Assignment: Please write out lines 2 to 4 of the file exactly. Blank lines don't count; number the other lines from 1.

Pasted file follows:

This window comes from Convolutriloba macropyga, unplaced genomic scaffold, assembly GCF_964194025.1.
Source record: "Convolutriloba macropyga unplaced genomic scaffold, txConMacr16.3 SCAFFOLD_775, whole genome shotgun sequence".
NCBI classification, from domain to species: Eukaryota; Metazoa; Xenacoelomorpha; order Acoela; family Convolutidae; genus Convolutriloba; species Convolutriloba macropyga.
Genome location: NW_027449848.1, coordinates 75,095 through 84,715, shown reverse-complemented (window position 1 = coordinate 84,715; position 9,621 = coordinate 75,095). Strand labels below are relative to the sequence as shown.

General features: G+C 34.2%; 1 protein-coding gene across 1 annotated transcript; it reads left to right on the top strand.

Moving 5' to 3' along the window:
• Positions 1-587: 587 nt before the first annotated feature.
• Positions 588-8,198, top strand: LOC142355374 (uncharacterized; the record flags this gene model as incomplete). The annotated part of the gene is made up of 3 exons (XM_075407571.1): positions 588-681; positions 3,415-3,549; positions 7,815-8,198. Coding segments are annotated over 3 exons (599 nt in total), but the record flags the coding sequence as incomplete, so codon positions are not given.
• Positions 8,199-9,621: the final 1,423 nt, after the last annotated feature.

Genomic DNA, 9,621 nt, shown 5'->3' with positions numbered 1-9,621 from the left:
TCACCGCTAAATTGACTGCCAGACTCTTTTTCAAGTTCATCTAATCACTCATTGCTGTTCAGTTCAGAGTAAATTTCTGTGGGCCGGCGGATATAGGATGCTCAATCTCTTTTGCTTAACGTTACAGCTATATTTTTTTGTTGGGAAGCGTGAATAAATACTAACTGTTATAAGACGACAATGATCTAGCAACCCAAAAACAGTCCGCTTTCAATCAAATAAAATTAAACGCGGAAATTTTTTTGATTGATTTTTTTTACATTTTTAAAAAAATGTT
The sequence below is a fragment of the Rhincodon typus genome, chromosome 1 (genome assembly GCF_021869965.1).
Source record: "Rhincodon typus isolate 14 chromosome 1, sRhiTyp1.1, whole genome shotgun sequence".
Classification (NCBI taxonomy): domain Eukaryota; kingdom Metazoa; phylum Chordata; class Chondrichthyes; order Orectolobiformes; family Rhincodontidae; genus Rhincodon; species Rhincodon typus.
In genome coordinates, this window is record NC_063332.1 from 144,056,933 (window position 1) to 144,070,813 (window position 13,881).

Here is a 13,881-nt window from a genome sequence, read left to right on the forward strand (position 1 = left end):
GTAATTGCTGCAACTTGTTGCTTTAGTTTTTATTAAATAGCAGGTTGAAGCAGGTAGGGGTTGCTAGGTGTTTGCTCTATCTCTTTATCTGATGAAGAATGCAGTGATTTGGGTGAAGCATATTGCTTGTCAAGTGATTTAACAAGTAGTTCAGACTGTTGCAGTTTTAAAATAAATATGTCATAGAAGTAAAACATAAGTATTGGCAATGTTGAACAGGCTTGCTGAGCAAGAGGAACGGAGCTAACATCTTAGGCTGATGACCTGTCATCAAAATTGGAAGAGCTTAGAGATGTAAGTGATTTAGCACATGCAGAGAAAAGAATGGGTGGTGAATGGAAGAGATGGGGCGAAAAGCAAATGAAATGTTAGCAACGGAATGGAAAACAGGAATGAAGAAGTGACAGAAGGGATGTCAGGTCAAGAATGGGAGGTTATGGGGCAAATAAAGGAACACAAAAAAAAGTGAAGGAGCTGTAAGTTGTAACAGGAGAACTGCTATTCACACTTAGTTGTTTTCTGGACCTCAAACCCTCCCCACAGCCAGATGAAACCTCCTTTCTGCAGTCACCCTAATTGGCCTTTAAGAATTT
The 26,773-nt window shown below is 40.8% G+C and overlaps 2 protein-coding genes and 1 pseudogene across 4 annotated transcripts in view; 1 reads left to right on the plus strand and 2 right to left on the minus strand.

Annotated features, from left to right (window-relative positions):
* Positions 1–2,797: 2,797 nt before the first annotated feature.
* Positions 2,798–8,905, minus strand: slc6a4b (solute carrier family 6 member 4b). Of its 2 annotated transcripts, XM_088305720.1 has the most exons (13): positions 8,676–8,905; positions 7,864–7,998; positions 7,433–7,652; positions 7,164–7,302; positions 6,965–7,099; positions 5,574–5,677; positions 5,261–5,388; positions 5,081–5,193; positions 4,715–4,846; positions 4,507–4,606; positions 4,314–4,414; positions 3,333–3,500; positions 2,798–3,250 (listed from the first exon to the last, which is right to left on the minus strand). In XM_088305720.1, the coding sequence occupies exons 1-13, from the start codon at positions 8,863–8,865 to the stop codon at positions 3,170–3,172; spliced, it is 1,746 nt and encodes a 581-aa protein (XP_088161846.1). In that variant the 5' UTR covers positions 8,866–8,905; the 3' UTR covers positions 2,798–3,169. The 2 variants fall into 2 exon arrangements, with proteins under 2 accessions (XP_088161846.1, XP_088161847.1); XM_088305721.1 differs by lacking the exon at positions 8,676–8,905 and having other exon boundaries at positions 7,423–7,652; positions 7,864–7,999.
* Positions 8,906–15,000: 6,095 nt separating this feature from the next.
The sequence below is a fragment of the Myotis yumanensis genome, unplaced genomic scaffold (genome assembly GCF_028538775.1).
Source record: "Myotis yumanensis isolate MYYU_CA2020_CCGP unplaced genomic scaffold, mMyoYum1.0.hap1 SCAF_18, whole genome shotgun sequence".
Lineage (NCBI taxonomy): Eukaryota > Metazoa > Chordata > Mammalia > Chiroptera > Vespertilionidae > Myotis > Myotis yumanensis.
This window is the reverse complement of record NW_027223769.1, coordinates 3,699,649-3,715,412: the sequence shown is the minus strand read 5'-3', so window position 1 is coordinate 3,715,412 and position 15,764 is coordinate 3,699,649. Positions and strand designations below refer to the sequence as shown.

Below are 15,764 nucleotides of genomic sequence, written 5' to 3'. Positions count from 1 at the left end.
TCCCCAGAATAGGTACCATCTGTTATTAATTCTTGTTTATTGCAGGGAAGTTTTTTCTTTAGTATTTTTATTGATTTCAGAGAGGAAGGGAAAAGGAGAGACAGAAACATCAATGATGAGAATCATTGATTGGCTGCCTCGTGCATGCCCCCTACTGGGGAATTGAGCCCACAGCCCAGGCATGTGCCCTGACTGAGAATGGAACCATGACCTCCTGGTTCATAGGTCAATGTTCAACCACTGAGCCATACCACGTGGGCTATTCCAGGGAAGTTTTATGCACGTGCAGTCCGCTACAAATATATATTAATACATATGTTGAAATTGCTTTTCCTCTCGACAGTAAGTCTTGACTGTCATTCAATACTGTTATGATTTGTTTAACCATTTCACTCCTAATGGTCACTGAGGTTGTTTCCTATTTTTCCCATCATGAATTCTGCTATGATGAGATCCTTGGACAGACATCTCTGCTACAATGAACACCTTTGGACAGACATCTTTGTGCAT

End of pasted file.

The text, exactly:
Source record: "Convolutriloba macropyga unplaced genomic scaffold, txConMacr16.3 SCAFFOLD_775, whole genome shotgun sequence".
NCBI classification, from domain to species: Eukaryota; Metazoa; Xenacoelomorpha; order Acoela; family Convolutidae; genus Convolutriloba; species Convolutriloba macropyga.
Genome location: NW_027449848.1, coordinates 75,095 through 84,715, shown reverse-complemented (window position 1 = coordinate 84,715; position 9,621 = coordinate 75,095). Strand labels below are relative to the sequence as shown.